First, an abashed confession: I had hoped, despite its flaws, that some improved version of Mitt Romney's Massachusetts health insurance mandate might help stop the slide toward what used to be called socialized medicine by leading to expanded private health insurance coverage. In 2006, then-Gov. Mitt Romney predicted in a Wall Street Journal op/ed:
Every uninsured citizen in Massachusetts will soon have affordable health insurance and the costs of health care will be reduced.
How was this miracle going to be achieved? Romney declared:
The solution we came up with was to make private health insurance much more affordable. Insurance reforms now permit policies with higher deductibles, higher copayments, coinsurance, provider networks and fewer mandated benefits like in vitro fertilization–and our insurers have committed to offer products nearly 50% less expensive. With private insurance finally affordable, I proposed that everyone must either purchase a product of their choice or demonstrate that they can pay for their own health care. It's a personal responsibility principle.
As the Wall Street Journal points out today, it hasn't worked out that way:
Supporters are exultant because 350,000 people are newly covered since former Governor Romney's parley with Beacon Hill Democrats in 2006; this cuts the state's uninsured rate by about half. That's not the promised "universal" system, but never mind. The ominous news is that only about 18,000 people -- or 5% of the newly insured -- have taken advantage of the "connector," which was supposed to be the plan's free-market innovation linking individuals to private insurers.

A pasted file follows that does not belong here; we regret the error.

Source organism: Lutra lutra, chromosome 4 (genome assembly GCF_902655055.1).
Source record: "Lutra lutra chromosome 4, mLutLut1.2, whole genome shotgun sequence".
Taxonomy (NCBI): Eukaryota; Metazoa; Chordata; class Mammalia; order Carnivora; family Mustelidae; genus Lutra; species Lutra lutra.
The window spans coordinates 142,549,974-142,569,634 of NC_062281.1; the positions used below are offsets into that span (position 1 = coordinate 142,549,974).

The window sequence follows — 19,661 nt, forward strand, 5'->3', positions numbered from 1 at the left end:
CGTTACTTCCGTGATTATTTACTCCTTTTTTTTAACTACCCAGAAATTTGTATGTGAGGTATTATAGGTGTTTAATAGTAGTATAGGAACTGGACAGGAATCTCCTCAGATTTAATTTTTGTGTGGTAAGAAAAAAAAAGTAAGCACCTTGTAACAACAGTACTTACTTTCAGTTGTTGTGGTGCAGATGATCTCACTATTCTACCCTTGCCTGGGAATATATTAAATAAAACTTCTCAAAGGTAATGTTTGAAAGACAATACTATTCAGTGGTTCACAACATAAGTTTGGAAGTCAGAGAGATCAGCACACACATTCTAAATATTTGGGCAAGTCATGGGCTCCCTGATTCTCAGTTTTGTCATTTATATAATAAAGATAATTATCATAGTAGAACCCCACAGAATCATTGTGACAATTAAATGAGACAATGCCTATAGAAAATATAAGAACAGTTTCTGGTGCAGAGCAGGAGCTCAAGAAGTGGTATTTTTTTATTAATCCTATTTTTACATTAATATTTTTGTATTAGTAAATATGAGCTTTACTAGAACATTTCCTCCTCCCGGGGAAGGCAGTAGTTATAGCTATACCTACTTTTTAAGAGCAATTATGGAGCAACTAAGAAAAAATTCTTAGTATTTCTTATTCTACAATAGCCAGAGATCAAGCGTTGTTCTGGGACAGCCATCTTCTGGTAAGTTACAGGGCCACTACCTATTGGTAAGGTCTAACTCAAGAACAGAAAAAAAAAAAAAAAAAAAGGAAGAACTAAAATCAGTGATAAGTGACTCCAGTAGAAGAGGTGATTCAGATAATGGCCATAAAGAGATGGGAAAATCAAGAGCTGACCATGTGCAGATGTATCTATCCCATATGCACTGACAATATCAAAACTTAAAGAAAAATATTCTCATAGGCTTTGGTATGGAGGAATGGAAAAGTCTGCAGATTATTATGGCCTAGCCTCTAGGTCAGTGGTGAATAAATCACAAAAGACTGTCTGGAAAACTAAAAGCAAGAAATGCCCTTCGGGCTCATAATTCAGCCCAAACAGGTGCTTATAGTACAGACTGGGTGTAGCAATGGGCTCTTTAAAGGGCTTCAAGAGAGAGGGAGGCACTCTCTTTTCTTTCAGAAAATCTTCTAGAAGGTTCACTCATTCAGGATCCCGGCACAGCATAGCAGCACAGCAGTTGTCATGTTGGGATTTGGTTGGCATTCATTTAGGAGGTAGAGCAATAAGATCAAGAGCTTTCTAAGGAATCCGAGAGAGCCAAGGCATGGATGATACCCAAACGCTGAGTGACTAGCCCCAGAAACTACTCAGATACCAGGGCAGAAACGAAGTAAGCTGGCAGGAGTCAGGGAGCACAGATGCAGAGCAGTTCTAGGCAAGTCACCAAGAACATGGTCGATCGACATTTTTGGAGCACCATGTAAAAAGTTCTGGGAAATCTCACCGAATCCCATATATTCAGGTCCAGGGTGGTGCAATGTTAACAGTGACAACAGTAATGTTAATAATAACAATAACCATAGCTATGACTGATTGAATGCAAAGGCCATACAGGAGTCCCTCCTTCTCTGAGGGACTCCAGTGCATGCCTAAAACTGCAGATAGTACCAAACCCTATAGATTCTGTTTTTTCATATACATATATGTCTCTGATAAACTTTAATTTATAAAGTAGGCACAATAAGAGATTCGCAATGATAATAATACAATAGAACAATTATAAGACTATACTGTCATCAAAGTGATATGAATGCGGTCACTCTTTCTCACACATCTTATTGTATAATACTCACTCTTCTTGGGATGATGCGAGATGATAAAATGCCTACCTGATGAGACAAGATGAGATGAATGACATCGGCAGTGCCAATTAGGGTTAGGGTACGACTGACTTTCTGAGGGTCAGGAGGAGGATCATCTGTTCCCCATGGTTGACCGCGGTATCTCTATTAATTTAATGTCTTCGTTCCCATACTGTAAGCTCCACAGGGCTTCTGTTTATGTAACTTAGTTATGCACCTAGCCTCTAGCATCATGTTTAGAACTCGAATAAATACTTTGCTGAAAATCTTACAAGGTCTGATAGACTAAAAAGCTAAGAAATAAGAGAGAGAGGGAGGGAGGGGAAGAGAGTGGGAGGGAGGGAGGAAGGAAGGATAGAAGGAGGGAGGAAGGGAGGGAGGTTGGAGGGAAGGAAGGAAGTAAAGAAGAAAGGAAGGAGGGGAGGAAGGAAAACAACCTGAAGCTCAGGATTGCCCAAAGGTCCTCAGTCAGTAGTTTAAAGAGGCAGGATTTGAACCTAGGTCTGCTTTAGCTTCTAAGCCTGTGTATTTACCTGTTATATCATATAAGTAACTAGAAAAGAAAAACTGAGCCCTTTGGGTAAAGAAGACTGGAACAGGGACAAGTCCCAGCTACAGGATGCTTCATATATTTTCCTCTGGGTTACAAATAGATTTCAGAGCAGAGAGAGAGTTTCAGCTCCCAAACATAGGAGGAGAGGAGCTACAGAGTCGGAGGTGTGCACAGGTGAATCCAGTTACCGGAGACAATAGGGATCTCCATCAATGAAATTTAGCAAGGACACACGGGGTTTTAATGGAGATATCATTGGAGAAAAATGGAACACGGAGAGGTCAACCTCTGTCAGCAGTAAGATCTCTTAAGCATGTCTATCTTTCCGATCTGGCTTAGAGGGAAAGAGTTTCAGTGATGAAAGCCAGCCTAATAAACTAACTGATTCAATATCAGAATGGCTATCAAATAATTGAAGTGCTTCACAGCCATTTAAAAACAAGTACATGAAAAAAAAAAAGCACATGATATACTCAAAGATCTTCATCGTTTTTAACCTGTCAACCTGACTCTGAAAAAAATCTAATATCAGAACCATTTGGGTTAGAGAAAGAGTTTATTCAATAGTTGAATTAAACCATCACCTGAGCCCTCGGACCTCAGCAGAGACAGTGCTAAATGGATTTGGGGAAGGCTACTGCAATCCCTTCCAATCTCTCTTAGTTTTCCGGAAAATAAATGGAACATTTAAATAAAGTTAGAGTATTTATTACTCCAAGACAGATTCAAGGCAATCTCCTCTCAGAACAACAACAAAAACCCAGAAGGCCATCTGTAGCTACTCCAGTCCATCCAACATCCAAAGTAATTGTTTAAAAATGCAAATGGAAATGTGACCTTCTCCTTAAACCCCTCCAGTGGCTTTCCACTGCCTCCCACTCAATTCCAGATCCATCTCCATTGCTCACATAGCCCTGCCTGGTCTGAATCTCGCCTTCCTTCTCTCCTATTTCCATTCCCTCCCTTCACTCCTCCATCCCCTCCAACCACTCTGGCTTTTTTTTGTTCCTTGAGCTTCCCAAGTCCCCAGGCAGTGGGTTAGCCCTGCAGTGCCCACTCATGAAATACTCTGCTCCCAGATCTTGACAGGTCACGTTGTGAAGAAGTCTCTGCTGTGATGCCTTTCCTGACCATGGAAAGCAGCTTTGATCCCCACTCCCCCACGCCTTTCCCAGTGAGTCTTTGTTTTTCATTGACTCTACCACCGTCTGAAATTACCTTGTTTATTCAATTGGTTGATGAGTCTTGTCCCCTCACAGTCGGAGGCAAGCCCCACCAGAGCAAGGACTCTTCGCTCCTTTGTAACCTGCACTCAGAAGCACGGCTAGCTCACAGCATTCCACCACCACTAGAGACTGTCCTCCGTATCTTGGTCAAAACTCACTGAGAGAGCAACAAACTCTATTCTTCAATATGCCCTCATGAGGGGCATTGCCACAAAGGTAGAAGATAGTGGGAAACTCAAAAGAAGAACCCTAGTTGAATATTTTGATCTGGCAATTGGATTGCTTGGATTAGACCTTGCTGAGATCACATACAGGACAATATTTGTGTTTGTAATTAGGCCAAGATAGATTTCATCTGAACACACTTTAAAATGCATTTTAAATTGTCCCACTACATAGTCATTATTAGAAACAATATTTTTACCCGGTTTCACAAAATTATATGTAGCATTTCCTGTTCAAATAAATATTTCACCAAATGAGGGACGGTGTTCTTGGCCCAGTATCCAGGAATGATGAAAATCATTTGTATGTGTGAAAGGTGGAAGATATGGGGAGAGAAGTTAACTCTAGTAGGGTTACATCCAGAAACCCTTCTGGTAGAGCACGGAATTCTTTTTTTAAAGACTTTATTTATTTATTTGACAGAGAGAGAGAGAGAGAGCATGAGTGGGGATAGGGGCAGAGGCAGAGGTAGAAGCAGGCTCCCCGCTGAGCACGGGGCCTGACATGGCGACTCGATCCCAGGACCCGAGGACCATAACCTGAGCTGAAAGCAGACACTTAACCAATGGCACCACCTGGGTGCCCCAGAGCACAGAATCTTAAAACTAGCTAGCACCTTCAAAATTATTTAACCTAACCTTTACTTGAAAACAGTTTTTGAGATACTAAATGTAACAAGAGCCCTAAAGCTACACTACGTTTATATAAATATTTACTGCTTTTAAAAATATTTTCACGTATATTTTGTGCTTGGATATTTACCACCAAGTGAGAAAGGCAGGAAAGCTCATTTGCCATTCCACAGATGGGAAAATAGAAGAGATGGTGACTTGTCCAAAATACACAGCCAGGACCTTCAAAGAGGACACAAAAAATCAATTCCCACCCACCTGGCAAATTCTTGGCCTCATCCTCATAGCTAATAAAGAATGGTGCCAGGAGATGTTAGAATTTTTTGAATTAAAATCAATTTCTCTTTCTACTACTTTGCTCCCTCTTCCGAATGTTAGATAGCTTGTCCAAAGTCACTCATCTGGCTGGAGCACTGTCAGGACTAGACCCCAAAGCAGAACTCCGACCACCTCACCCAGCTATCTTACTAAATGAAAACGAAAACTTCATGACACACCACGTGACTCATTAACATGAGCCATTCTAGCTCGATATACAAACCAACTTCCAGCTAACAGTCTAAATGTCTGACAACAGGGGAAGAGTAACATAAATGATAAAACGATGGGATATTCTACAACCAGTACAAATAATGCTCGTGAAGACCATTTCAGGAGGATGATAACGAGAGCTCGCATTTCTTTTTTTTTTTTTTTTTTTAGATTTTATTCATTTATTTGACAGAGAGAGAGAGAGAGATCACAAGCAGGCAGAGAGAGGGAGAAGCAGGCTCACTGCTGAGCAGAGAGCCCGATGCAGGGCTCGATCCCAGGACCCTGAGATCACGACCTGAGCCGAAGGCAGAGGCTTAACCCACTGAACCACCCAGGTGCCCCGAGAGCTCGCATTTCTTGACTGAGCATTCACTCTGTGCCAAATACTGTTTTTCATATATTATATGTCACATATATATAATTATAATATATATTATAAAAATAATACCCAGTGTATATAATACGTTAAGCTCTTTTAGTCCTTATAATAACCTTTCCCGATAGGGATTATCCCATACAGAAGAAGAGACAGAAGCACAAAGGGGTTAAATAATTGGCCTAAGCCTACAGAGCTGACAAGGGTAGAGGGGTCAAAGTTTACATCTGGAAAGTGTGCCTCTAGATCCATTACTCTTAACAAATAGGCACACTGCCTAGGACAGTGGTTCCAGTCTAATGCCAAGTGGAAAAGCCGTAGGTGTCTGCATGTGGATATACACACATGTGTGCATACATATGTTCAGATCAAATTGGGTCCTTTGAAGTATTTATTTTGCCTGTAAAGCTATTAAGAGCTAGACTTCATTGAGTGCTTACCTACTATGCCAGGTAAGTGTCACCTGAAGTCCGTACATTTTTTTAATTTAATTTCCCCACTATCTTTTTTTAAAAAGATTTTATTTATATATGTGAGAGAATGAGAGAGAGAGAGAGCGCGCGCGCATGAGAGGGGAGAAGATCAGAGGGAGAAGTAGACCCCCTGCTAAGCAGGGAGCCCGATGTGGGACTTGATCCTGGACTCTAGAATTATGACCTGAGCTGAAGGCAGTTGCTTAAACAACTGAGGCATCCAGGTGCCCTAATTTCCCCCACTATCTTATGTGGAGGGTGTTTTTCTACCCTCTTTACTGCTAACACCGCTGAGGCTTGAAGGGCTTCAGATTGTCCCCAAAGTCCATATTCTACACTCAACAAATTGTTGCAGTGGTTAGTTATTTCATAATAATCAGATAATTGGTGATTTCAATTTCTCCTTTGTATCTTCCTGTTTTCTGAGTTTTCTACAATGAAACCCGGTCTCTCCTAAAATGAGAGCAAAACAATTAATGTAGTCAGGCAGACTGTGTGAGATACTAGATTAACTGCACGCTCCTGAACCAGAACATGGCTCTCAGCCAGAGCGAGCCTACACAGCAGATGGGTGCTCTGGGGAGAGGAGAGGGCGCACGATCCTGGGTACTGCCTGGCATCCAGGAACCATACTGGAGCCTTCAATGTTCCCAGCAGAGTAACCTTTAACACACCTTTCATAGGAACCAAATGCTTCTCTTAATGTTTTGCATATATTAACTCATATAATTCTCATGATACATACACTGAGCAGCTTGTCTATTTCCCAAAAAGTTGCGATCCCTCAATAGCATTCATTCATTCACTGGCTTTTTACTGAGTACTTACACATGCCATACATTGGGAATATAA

Most of this growth in coverage has instead come via a new state entitlement called Commonwealth Care. This provides subsidized insurance to those under 300% of the poverty level, or about $63,000 for a family of four. About 174,000 have joined this low- or no-cost program, a trend that is likely to speed up.
As this public option gets overwhelmed, budget gaskets are blowing everywhere. Mr. Patrick had already bumped up this year's spending to $869 million, $144 million over its original estimate. Liberals duly noted that these tax hikes are necessary because enrollment in Commonwealth Care is much higher than anticipated. But of course more people will have coverage if government gives it to them for free. The problem is that someone has to pay for it.
Who knew that giving away something for "free" would increase the demand for it?
Whole current WSJ op/ed here. Take a look at my Reason Foundation colleague Shikha Dalmia's insightful WSJ op/ed on health insurance mandates. My original proposal to mandate completely private health insurance here.